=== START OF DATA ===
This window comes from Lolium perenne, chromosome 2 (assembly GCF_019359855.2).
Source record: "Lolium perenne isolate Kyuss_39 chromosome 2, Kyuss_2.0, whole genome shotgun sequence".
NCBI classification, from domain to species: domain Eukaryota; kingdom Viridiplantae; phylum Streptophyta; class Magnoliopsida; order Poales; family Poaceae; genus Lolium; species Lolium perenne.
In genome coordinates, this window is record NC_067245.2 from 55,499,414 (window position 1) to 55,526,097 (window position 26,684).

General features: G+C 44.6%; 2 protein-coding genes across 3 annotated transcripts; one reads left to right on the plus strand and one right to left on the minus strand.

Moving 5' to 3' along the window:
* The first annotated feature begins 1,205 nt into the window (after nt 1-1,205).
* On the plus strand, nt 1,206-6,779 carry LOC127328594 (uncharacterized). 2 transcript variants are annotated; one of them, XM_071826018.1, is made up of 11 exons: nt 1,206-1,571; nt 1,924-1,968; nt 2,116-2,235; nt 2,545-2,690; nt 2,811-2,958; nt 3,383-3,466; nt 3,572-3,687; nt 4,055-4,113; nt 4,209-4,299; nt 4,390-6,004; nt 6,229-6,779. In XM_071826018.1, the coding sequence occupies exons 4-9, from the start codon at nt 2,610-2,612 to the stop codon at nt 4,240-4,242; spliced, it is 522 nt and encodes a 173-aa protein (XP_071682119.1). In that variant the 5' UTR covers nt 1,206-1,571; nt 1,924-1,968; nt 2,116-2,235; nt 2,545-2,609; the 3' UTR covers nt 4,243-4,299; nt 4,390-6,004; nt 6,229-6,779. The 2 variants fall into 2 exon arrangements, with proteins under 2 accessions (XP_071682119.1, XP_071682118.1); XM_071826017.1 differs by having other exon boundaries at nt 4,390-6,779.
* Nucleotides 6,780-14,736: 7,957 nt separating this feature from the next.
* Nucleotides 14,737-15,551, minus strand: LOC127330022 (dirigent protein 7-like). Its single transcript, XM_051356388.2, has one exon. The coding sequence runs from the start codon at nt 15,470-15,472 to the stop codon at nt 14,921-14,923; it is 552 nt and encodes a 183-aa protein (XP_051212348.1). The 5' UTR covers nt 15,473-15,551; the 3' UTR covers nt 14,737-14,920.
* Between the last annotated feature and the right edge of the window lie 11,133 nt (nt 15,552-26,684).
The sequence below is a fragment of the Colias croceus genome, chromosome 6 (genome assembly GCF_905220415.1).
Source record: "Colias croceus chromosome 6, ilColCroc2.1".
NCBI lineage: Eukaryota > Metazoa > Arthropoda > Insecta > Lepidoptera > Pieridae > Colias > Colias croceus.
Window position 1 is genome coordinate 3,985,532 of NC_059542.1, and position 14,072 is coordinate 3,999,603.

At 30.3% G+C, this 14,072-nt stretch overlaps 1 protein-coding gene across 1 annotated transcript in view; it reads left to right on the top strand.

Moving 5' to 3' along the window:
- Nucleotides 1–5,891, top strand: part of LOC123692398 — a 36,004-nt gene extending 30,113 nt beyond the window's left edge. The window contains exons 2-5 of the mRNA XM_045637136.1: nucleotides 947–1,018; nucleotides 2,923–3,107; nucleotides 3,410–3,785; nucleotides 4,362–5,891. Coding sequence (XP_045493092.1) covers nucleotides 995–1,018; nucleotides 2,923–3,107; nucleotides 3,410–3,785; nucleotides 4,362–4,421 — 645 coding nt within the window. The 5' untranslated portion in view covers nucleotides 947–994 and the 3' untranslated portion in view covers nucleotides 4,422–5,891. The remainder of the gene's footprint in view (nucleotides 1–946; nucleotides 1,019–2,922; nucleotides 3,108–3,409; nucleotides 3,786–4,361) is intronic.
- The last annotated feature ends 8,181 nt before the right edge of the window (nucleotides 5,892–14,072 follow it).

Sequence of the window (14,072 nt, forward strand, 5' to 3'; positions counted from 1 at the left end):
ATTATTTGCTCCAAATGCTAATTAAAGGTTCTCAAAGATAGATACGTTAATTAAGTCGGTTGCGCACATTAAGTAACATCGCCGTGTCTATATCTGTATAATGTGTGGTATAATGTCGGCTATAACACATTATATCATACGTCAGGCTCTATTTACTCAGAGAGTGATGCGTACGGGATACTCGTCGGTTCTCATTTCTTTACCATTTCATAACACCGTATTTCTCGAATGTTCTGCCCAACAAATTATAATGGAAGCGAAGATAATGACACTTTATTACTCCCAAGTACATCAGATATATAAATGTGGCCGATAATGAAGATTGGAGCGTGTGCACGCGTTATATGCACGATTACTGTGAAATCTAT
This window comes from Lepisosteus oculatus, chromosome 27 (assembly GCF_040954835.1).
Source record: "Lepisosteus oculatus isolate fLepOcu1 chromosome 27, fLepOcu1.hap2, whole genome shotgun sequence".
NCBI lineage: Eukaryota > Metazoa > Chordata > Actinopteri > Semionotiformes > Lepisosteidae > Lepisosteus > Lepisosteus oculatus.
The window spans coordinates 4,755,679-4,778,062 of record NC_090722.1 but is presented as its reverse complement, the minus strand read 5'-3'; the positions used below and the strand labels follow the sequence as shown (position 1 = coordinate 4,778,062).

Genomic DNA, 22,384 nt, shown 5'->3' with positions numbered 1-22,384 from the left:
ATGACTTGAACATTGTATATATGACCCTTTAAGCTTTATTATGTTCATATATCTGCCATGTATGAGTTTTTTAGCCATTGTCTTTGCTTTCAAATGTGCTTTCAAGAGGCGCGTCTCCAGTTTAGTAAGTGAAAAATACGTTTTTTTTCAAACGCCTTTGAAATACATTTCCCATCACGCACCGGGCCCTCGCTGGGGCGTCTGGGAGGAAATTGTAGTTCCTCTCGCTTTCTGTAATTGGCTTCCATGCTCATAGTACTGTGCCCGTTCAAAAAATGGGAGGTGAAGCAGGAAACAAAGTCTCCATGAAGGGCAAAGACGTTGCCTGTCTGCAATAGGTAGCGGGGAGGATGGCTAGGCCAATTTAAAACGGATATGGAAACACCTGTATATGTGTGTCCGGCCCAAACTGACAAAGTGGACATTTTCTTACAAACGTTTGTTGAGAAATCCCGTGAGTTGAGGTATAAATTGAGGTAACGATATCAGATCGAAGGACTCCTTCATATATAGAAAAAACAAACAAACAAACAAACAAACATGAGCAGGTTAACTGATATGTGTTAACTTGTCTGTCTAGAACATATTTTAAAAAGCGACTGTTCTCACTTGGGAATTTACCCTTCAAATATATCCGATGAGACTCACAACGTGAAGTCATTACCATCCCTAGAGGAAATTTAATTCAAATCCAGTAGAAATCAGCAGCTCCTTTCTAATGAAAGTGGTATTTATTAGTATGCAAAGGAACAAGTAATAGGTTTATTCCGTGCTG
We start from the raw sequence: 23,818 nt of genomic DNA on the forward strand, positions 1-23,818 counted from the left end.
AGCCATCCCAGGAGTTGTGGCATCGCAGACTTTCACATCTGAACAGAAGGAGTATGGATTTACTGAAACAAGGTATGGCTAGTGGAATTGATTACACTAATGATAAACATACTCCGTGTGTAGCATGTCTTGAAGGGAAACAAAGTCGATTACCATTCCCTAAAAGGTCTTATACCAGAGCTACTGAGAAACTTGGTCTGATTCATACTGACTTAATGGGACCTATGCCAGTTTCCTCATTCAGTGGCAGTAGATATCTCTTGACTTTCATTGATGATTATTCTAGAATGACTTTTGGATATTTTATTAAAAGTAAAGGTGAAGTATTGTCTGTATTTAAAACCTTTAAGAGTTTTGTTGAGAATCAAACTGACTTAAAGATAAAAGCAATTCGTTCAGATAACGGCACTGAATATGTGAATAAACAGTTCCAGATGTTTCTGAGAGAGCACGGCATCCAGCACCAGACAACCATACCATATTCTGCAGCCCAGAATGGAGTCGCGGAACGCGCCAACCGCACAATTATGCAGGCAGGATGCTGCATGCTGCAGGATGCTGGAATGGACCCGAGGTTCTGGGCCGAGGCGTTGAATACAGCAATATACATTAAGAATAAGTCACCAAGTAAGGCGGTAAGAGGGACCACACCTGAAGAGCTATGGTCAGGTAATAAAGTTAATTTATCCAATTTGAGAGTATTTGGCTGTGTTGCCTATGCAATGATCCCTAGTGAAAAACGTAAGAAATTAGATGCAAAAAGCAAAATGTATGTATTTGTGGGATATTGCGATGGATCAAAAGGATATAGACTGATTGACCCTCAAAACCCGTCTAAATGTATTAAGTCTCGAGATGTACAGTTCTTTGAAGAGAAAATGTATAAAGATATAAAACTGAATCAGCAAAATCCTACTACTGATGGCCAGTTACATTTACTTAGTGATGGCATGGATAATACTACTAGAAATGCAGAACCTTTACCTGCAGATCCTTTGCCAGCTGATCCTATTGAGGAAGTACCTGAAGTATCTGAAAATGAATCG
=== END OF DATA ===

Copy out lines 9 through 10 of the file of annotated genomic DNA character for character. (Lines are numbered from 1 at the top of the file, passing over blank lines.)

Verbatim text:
* Nucleotides 6,780-14,736: 7,957 nt separating this feature from the next.
* Nucleotides 14,737-15,551, minus strand: LOC127330022 (dirigent protein 7-like). Its single transcript, XM_051356388.2, has one exon. The coding sequence runs from the start codon at nt 15,470-15,472 to the stop codon at nt 14,921-14,923; it is 552 nt and encodes a 183-aa protein (XP_051212348.1). The 5' UTR covers nt 15,473-15,551; the 3' UTR covers nt 14,737-14,920.